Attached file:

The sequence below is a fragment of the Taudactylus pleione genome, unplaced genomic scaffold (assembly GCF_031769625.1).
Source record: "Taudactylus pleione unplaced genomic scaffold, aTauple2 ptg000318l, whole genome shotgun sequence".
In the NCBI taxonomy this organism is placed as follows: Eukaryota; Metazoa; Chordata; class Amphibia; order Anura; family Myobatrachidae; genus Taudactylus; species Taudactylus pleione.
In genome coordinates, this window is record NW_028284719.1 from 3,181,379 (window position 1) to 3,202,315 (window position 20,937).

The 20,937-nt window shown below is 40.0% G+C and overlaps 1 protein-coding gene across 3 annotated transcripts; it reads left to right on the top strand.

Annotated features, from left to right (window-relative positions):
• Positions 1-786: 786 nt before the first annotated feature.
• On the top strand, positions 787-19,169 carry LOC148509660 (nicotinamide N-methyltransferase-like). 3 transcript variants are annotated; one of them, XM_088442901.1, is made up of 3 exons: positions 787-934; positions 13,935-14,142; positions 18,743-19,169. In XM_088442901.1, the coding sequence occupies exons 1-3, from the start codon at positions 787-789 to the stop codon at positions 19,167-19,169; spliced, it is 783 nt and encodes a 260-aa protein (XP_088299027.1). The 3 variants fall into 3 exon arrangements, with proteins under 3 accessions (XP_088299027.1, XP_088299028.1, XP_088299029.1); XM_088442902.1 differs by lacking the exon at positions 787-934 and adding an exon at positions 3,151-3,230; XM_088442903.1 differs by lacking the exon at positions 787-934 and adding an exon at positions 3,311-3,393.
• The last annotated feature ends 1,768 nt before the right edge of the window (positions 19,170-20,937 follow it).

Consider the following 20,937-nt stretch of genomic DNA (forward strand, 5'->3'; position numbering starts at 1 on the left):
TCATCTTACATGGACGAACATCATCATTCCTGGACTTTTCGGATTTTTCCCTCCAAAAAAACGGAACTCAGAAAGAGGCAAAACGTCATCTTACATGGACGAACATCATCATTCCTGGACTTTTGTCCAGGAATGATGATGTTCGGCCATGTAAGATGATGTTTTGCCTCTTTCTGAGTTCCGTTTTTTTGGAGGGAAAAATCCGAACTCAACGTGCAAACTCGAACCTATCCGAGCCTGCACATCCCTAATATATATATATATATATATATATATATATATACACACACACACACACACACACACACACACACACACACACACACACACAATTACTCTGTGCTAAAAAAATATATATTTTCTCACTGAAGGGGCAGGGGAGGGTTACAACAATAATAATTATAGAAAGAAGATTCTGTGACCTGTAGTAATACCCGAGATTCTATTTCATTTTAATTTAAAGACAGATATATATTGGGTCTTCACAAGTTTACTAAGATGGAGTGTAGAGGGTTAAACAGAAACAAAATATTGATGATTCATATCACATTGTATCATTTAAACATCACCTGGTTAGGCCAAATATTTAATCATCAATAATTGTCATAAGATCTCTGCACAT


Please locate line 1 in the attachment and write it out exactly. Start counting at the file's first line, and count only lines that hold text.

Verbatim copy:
The sequence below is a fragment of the Taudactylus pleione genome, unplaced genomic scaffold (assembly GCF_031769625.1).